Centennial Story 12: Ximing Guo (MS, 1987; PhD, 1991)

I began graduate school at the School of Fisheries in 1985, after receiving a BS degree from Shandong College of Oceanography (now Ocean University of China). My decision to join UW was influenced by Lauren “Doc” Donaldson, whom I had the fortune to meet in Qingdao. Donaldson, a legendary fish geneticist who developed the famous “Donaldson Trout,” introduced UW to me and encouraged me to come. Dr. Donaldson would become a mentor and a friend who influenced me greatly. Donaldson and I worked together helping Professor Guochang Ge to introduce rainbow trout to China. His super Donaldson Trout should be thriving in many places in China, carrying his legacy and the legacy of UW Fisheries.

Ximing at UW in 1988

Bill Hershberger was my major professor for my MS and PhD. I studied triploidy in rainbow trout for my MS. Jim Myers (PhD, 1990), who was also one of Bill’s PhD students at the time, introduced me to polyploid induction. I was fascinated by the fact that fish can tolerate polyploidy so well. Bill was great in giving his students the freedom to explore. UW was a wonderland to me, coming from China where science in the 1980s was decades behind the west. I benefited greatly from the interdisciplinary training that included courses such as cell biology, developmental biology, molecular genetics, population genetics, and statistics taught by renowned professors from other departments. I also had the opportunity to work in Fred Utter’s lab at the National Marine Fisheries Service, learning about allozymes and their applications in population genetics.

For my PhD, I turned to oyster genetics with a focus on tetraploids. At that time, Stan Allen (PhD, 1987) and Sarah Downing (MS, 1987; PhD, 1993) were working on producing triploid oysters using chemical induction, a process that is complex and rarely totally effective, while Jim Myers produced tetraploid rainbow trout for triploid production. I spent four years testing different ways of making tetraploid oysters. I conducted most of the experiments in Coast Seafood’s hatchery in Quilcence, and I still remember the occasional joy of just getting on the last ferry back. Tetraploid embryos were readily produced, but none would develop normally. Looking at the embryonic cells with abnormally large tetraploid nuclei, it occurred to me that the eggs might not have enough cytoplasm to support the large tetraploid nuclei, and viable tetraploids might be developed using large eggs from triploids. After my PhD, I joined Stan’s lab at Rutgers University as a postdoc, and we tested my hypothesis, which was correct and led to the production of viable tetraploids. Tetraploid oysters would soon be commercialized for triploid production and had a major impact on oyster farming worldwide. Although tetraploid oysters were first produced at Rutgers, the idea of making viable tetraploids from triploids was conceived by me at UW.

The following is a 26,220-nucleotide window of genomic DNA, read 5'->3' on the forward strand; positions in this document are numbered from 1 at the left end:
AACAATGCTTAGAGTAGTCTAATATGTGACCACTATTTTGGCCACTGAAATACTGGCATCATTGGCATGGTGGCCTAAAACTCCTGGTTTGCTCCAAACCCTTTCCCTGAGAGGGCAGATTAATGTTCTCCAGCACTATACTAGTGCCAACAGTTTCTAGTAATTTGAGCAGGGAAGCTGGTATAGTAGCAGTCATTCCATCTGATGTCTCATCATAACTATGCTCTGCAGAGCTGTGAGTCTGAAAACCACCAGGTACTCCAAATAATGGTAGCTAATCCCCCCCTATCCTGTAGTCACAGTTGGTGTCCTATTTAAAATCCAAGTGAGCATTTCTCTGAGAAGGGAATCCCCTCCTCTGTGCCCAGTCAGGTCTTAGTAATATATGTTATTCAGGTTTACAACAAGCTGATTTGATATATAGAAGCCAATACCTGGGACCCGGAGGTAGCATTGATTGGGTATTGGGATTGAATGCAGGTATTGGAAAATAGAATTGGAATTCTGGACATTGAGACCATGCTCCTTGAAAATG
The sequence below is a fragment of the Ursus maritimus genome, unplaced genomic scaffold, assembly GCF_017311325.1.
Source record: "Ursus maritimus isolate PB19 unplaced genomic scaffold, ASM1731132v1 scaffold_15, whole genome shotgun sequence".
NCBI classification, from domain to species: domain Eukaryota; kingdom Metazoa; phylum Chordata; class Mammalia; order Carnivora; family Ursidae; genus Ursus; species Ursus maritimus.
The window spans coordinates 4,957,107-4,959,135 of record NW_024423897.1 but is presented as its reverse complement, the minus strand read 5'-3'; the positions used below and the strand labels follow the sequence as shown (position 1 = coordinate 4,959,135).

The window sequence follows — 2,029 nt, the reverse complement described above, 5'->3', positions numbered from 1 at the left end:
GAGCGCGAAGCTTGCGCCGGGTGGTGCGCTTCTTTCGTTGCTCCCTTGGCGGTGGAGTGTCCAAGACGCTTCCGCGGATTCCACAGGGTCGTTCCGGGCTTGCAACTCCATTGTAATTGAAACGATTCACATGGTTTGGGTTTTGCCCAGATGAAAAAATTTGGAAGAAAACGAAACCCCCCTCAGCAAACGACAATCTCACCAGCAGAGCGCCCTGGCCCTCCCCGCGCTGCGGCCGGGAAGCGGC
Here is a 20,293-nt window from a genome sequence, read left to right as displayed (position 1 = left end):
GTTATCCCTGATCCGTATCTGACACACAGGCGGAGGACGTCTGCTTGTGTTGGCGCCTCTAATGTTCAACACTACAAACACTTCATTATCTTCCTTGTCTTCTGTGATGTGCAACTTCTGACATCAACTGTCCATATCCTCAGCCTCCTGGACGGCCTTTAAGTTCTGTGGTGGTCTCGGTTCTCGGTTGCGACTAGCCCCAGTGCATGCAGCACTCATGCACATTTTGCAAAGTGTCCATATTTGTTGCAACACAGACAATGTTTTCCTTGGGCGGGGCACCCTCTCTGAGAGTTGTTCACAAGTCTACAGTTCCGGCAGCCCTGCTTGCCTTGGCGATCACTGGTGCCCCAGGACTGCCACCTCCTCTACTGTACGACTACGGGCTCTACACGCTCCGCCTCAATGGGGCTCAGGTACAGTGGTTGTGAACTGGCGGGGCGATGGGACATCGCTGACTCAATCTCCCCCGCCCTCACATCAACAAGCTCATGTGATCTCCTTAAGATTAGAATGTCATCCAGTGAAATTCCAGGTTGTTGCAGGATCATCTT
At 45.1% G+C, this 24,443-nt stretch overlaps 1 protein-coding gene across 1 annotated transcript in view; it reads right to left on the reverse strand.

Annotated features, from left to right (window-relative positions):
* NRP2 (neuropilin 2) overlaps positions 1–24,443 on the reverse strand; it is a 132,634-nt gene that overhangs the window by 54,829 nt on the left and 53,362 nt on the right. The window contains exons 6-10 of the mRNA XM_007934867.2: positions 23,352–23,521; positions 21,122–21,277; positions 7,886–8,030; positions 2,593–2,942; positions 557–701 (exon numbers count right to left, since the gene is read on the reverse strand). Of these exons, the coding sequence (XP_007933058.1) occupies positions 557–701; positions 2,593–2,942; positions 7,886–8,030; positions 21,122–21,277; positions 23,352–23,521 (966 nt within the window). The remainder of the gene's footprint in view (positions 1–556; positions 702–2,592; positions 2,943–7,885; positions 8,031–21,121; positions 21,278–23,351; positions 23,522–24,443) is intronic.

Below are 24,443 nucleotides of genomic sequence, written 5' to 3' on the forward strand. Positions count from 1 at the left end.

My committee members included Ken Chew, Marsha Landolt, Aimee Bakken (Zoology), and Ralph Elston (Battelle). Ken gave me a strong sense of the importance of working closely with the industry. Aimee shared her insights in developmental biology, and Ralph’s research led to an interest in oyster diseases that continues today. Marsha’s qualifying exam for me was to write a grant proposal (on genetic toxicology of an oil spill) in five hours, a skill that I had to improve throughout my career

Ximing working in the lab at Rutgers

I moved to Rutgers University in 1992 as a postdoc, joined the faculty of Marine Sciences in 1995, and have been directing the shellfish genetics and breeding program at Rutgers since 1998. Rutgers has probably the longest oyster breeding program in the world. It developed disease-resistant diploid and triploid oysters for the oyster farming industry. I later ventured into genomics and co-directed the International Oyster Genome Project, trying to introduce genome-based approaches to oyster breeding. It has been a wonderful ride, and I owe much of it to my education at UW Fisheries. I have maintained some connections with SAFS faculty and former students through the years. It is great to see the global impact that SAFS has made and continues to make.

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